Response to Rejection: A Networking Opportunity

by Veda Darby Soberman, former Head Editor, INALJ Hawaii
previously published 8/7/13

Response to Rejection: A Networking Opportunity

veda.darby.sobermanAll job seekers will have been rejected for a position or two…or many.  Those letters, phone calls or emails can each feel like a stab in the heart of to one’s hopes and dreams, but it doesn’t need to be the end.  Rather than looking at those employment rejections (or even internship and volunteering rejections) as proverbial “Dear John” letters signaling a permanent parting of ways, I prefer to look at them as break ups of the “Hey, let’s still be friends.  Maybe one day…you never know”-type.  I won’t delve into the psychological aspects of coping with rejection here (read Rejection Letter to the Rejection Letter, or Dealing with Rejection for more of that take), but let’s talk about how to actually formulate correspondence in response to a job rejection.  Responding well to rejection can be a great way to build a relationship with an organization and to network.  Here are some tips:

  1. Don’t respond to all rejections.  In general, I would say to reserve your response efforts for the positions for which you were interviewed.  If you haven’t made it past the initial screening your efforts to network may fall on deaf ears.  Of course, there may be exceptions such as when it was for a volunteer inquiry, or if you have had some sort of contact beyond a simple submission of an application, such as you conducted an informational interview at the organization.
  2. Convey your appreciation and professionalism.  This is easy to do in a formal business letter or email.  Just remember to keep negative emotions out of your correspondence.  However, it can be tricky if you are put on the spot by a rejection phone call.  So, be sure to have a canned verbal response to a rejection that has a positive tone, and keeps any feelings of anger or major disappointment in check.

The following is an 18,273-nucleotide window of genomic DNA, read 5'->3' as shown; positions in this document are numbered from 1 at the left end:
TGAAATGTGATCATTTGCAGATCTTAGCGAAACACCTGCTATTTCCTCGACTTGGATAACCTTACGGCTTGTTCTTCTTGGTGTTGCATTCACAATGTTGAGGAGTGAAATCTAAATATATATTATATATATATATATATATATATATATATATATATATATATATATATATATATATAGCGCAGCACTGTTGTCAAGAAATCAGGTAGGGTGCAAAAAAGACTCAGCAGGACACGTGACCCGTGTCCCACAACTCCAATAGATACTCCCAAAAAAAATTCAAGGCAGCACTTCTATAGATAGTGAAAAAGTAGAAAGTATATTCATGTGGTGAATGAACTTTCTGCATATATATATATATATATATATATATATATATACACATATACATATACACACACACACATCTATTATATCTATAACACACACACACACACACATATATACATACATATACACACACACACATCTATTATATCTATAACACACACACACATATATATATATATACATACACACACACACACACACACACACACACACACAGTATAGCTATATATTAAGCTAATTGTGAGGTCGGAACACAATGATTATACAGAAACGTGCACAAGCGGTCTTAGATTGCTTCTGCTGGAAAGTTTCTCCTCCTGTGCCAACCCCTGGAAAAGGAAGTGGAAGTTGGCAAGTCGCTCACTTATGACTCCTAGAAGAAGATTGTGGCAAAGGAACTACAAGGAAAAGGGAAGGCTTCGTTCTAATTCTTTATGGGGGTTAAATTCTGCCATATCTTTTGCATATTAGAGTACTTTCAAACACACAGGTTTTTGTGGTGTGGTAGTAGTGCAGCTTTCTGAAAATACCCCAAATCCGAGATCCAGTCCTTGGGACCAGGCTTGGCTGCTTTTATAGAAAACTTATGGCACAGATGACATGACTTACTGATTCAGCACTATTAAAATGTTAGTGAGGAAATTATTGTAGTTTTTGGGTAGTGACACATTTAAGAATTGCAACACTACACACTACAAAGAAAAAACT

3. Take advantage of a rejection letter’s generosity.  Often rejections are full of phrases that seem to be inserted to help the rejected feel better (i.e. “There were many wonderful candidates, you among them.”; “Please apply for any other positions in your field at our organization in the future.”; or “If our budget allowed, we would have loved to have you be a part of our team.”).  Maybe they are just trying to break it to you gently that they just aren’t that into you, but maybe not.  They may be leading you on, but you can still hold them to their kind words and say that you are glad to hear that they liked you even if they won’t be hiring you this time around.
  4. Remain future-oriented.  Express that you’re looking forward to any other available opportunities for which you may qualify for in the future.  This is very important.  I know we hear this al the time, and sometimes it may feel like it is a delusion when rejections come one after another, but often one may have been rejected because it just wasn’t the right fit for the position, or the right time for the organization or you.  More often than you think, they would genuinely love to have you be a part of their team in the future.
  5. Keep rejection letters and maintain correspondence.  Add rejections to a file you maintain on the organization you have applied to.  The rejection correspondence will have important contact information, and will be helpful to reference for any future contact with the organization.  After your initial response to rejection is made, don’t be afraid to contact past interviewers later down the road when a new position is posted or simply to inquire of openings. 

There are many stories of repeat applicants finally being hired by an organization after multiple tries.  Keep plugging away (read Failing to Succeed for some inspiration).  Be fearless in your job search, and don’t let those rejections seal your fate.  You are actually just another step closer to that job you are meant to have.

Good luck!

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